This weekend marked the return of a visitor to the hatchery after an extended absence.

This weekend marked the return of a visitor to the hatchery after an extended absence. We get the honor of meeting many people who tell us of their fond memories of stopovers here in their past. And like them, this man recalls his childhood visit here, and, also like the others, was anxious to see it again.

On a family excursion in 1941, our traveler, the oldest of four children then 11 years old, rode with the family from their central Kansas small town to visit his uncle, then the president of the Pittsburg State Bank. From there, they called upon another uncle who was an itinerant preacher for three small churches in the Missouri Ozarks region. At some point, he couldn't remember when, they lived in the small town of Blackburn, between Columbia and Kansas City. It was this contact that probably suggested the must-see sights of the area, leading them to see some fish.
Since it has been over 70 years between stops to the Neosho fish hatchery, he honestly could not remember a whole lot about the place from back then. He did not particularly remember the iconic hatch house that was in its prime back then, or the stately ponds or park-like atmosphere. He did remember the fish, though. He recalled the raceways (four of which were positioned south of the hatch house and are now long gone) with the huge trout in them. These raceways were much narrower than our current ones, and he told of his desire to touch and grab one. As is true now, and was likely back then as well, this is not encouraged for our visitors, and indeed, he was unsuccessful in his attempt. And he did not test his technique on this current occasion! He recollects also how cold and clear the water was compared to back home.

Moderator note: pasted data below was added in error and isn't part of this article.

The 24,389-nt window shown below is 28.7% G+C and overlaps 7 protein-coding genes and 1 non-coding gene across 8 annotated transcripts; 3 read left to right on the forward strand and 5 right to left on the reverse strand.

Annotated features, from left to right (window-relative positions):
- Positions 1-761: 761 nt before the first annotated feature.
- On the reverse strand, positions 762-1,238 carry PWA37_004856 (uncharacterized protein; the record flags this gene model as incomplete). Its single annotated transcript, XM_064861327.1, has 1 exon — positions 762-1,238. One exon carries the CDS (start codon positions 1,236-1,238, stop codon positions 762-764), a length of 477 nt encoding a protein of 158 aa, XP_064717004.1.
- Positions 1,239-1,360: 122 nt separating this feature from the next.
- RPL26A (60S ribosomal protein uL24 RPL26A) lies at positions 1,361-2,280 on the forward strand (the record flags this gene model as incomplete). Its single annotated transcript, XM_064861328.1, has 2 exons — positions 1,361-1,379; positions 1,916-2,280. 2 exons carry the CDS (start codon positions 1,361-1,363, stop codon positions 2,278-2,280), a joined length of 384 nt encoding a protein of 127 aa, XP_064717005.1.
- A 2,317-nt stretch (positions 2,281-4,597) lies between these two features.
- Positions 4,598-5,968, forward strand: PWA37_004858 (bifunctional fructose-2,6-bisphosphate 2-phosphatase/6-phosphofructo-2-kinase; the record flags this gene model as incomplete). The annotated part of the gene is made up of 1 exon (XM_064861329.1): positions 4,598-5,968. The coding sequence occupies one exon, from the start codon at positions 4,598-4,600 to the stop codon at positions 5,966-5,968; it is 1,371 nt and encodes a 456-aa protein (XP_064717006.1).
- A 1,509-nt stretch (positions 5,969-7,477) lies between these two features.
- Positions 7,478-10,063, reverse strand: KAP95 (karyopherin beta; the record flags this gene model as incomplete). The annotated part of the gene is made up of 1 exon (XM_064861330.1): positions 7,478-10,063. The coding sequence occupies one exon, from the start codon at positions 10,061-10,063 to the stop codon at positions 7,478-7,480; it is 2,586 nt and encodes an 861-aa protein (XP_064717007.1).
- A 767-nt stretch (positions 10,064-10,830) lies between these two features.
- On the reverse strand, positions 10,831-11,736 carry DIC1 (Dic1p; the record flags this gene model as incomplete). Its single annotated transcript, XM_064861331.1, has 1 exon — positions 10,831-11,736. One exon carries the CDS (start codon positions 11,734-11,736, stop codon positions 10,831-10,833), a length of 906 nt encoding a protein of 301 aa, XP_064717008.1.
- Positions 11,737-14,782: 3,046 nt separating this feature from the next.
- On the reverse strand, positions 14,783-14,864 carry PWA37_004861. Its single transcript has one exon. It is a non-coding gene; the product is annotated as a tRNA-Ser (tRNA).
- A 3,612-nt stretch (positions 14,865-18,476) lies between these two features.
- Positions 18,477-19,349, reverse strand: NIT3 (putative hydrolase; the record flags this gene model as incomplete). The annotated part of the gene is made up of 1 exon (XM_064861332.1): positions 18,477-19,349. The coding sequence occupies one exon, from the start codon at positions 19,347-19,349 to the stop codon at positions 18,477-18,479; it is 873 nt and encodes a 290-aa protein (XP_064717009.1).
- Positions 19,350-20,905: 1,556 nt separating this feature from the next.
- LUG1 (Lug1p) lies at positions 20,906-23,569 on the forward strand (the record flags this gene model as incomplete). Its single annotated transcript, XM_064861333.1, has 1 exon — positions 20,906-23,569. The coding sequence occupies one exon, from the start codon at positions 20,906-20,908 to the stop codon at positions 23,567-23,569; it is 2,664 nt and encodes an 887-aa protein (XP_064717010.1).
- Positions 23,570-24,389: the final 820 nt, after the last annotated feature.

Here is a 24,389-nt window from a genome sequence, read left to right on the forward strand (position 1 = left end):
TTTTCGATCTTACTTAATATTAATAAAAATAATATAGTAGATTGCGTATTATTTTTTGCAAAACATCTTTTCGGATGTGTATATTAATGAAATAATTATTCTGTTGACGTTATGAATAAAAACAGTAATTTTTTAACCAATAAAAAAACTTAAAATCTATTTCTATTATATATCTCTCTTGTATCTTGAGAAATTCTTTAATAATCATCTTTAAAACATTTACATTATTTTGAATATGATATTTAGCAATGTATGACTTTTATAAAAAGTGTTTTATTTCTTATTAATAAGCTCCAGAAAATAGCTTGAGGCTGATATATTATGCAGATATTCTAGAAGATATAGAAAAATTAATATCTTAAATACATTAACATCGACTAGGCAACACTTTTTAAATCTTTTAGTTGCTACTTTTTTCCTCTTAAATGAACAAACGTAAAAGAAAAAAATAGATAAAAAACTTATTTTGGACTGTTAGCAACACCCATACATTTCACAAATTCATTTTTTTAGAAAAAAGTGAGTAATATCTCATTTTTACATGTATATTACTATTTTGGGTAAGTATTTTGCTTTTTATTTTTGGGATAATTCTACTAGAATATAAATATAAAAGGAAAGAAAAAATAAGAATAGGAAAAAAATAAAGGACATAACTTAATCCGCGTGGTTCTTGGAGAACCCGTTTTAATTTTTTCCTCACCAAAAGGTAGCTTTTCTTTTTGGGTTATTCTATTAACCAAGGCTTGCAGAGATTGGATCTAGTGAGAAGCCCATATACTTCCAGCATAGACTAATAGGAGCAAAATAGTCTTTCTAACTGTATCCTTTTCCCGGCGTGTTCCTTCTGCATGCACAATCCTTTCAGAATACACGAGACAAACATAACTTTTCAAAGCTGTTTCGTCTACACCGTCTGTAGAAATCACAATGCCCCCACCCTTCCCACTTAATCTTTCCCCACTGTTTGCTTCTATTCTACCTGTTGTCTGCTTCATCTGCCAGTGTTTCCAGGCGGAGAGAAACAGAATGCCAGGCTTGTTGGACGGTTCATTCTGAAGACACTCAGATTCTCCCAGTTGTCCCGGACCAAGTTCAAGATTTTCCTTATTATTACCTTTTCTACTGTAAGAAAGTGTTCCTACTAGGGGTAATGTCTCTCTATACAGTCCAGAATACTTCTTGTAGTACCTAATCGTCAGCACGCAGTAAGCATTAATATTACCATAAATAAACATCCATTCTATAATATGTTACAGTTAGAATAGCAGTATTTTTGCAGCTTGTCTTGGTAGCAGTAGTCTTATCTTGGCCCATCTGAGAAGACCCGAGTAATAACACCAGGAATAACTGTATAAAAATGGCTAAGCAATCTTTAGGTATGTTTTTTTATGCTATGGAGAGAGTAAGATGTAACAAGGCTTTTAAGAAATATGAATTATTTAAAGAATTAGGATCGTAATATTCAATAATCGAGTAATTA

Walking around the grounds and seeing the fish and facilities, he made many mentions of how impressed he was with it all. After the family stopped at the hatchery, they traveled up to St. Louis and caught several Cardinals games against the Brooklyn Dodgers and Boston Braves. One game ended in a 7-7 tie because of a midnight curfew rule, after 12 innings on July 29, 1941, at Sportsman's Park III. He remembers getting several autographs, including one from Stan Musial. The family trip then returned them back home afterwards. Later in life, he also mentions that when he joined the army, he was first stationed at Camp Crowder, just south of the hatchery for his initial training. He was then sent on to Fort Riley, Kan.

Now all this is interesting enough, and we get visitors with stories on par with this from time to time, but something else makes this visit particularly special. You see, this man is Stanley Hallman, my father. And these details were never really revealed to me in many years spent with him since we lived many hundreds of miles away in Denver, Colo., still their home. It was a wonderful privilege to reminisce with him about his past and my present here at the Neosho National Fish Hatchery. Oh, and one last thing, their visit was on their 57th wedding anniversary.

Bruce Hallman is the environmental education specialist for the Neosho National Fish Hatchery.